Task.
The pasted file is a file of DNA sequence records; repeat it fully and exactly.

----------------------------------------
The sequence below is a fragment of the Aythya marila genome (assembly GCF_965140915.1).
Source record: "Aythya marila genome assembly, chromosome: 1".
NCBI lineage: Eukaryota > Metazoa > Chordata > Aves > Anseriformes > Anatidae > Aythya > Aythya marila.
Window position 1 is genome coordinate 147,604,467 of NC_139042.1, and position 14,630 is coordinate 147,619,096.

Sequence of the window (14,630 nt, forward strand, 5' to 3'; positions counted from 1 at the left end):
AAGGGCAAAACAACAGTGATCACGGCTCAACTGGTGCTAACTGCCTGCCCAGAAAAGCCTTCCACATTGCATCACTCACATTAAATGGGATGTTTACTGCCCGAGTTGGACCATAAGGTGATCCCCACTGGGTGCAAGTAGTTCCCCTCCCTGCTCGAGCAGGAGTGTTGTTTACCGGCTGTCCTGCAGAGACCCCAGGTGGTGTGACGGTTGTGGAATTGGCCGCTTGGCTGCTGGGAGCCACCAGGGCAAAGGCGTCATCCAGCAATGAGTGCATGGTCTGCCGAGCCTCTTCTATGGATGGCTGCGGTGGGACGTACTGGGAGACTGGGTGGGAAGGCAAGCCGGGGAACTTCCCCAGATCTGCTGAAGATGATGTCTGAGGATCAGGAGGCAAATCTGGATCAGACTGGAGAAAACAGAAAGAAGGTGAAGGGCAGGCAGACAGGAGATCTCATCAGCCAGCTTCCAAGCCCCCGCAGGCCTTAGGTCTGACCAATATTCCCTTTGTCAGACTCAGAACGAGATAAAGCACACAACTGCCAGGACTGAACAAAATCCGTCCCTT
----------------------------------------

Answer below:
The sequence below is a fragment of the Aythya marila genome (assembly GCF_965140915.1).
Source record: "Aythya marila genome assembly, chromosome: 1".
NCBI lineage: Eukaryota > Metazoa > Chordata > Aves > Anseriformes > Anatidae > Aythya > Aythya marila.
Window position 1 is genome coordinate 147,604,467 of NC_139042.1, and position 14,630 is coordinate 147,619,096.

Sequence of the window (14,630 nt, forward strand, 5' to 3'; positions counted from 1 at the left end):
AAGGGCAAAACAACAGTGATCACGGCTCAACTGGTGCTAACTGCCTGCCCAGAAAAGCCTTCCACATTGCATCACTCACATTAAATGGGATGTTTACTGCCCGAGTTGGACCATAAGGTGATCCCCACTGGGTGCAAGTAGTTCCCCTCCCTGCTCGAGCAGGAGTGTTGTTTACCGGCTGTCCTGCAGAGACCCCAGGTGGTGTGACGGTTGTGGAATTGGCCGCTTGGCTGCTGGGAGCCACCAGGGCAAAGGCGTCATCCAGCAATGAGTGCATGGTCTGCCGAGCCTCTTCTATGGATGGCTGCGGTGGGACGTACTGGGAGACTGGGTGGGAAGGCAAGCCGGGGAACTTCCCCAGATCTGCTGAAGATGATGTCTGAGGATCAGGAGGCAAATCTGGATCAGACTGGAGAAAACAGAAAGAAGGTGAAGGGCAGGCAGACAGGAGATCTCATCAGCCAGCTTCCAAGCCCCCGCAGGCCTTAGGTCTGACCAATATTCCCTTTGTCAGACTCAGAACGAGATAAAGCACACAACTGCCAGGACTGAACAAAATCCGTCCCTT